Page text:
There's a great post on Creating Passionate Users about "teddy bear programming" and "rubberducking." What exactly are these toy-named methodologies? Well they are actually one-in-the-same.
Many times people (me included) find that they can help solve their problems if they have to explain those problems out loud. In the post example, a person with a computer problem had to explain the problem to a teddy bear sitting on the help center desk before talking to a support person; similarly you would bounce programming problems off of a rubber duck before taking them to the programming team. The point is simply this (an I'm stealing it from the CPU post):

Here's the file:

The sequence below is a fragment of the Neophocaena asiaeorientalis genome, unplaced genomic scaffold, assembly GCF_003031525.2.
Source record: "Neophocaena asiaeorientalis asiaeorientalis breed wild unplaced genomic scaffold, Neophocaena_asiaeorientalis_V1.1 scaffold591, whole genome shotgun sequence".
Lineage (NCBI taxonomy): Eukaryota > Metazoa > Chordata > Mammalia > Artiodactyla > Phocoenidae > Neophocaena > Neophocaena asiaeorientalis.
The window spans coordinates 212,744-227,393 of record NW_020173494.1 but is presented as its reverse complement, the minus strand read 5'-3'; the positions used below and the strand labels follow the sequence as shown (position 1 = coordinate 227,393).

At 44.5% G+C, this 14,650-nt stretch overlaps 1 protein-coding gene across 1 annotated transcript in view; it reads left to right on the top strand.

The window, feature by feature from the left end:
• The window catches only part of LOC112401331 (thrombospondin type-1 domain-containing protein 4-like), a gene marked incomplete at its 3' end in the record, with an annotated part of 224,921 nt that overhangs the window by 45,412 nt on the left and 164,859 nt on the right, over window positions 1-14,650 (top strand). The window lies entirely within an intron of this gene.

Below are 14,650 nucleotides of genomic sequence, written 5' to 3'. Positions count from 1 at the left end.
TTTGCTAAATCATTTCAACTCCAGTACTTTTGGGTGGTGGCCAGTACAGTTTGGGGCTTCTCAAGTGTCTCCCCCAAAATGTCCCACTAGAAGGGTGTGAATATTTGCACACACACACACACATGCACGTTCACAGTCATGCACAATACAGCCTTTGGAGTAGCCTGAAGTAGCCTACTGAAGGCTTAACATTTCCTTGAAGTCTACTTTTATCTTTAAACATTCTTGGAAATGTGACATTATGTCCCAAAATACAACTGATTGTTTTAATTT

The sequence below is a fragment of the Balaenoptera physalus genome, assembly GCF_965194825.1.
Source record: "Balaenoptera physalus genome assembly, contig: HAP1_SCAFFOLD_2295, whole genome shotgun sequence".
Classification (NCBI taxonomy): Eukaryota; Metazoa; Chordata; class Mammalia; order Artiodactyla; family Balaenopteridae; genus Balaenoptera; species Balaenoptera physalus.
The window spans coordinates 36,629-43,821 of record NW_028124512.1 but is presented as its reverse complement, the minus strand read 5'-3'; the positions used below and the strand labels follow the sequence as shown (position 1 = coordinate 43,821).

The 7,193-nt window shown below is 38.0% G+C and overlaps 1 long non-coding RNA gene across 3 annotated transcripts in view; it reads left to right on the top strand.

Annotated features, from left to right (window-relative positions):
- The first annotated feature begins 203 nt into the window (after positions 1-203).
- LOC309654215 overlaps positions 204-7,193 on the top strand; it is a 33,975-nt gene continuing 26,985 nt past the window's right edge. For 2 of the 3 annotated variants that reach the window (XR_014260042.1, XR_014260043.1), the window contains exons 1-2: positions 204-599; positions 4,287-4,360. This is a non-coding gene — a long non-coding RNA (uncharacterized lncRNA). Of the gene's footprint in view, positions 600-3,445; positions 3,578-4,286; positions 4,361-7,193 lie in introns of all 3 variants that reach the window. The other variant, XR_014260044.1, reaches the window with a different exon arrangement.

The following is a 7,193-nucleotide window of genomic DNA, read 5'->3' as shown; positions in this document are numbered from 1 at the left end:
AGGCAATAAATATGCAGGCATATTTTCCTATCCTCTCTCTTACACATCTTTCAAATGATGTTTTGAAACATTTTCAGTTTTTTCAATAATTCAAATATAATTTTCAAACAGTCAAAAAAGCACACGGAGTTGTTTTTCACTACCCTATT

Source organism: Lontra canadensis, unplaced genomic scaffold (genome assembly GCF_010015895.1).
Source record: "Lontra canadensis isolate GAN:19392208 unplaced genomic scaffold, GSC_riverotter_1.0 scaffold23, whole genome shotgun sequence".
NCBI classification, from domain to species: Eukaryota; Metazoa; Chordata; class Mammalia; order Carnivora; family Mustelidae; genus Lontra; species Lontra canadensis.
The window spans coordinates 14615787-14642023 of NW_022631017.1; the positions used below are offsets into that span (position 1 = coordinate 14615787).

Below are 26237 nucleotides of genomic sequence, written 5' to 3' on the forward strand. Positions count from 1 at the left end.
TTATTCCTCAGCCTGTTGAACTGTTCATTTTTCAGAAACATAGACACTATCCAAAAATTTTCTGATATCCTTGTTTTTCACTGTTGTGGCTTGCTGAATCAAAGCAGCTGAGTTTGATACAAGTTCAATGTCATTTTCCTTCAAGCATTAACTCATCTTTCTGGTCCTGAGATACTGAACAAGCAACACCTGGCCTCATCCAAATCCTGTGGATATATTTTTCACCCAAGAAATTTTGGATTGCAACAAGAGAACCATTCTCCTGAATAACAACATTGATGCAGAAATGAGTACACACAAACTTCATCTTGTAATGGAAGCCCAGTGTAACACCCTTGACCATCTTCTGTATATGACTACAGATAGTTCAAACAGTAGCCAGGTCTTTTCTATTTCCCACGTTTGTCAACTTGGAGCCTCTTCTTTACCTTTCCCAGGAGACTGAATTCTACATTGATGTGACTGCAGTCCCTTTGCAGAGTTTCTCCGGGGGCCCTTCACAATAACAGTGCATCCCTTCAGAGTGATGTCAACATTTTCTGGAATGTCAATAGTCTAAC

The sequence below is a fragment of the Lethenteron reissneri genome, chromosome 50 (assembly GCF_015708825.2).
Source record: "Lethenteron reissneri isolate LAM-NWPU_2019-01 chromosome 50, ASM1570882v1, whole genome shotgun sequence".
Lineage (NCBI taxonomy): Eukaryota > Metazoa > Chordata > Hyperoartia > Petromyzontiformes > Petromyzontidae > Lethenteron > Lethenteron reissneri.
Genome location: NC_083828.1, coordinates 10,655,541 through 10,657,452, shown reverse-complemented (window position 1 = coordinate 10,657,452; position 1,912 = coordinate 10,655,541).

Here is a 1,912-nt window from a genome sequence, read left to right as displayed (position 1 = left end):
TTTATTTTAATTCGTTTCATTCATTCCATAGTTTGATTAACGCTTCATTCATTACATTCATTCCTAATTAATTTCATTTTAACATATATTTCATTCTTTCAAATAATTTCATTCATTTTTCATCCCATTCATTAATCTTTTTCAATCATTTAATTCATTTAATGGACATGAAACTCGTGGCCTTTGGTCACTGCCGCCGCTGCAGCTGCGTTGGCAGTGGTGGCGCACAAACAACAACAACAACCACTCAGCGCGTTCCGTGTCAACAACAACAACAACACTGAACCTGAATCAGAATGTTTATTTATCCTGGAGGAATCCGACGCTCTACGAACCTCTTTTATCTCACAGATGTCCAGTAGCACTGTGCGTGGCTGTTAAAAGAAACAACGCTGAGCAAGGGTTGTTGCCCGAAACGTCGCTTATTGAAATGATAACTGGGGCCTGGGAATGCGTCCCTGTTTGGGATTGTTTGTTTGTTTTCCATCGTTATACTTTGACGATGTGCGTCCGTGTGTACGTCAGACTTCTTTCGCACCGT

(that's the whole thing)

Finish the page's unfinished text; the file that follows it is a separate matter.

It's the talking that matters. Explaining your problem out loud is often enough to shake things loose in your brain, expose bad assumptions, and cause you to see things in a new way.
Pick your favorite toy and try talking out your problems to it. Even better: find someone who knows nothing about what you are doing and try talking out your problems to them; in many cases because you are trying to explain the problem to a person who has no idea what you are talking about you may just solve the problem -- just remember that it is rude to run away mid-sentence.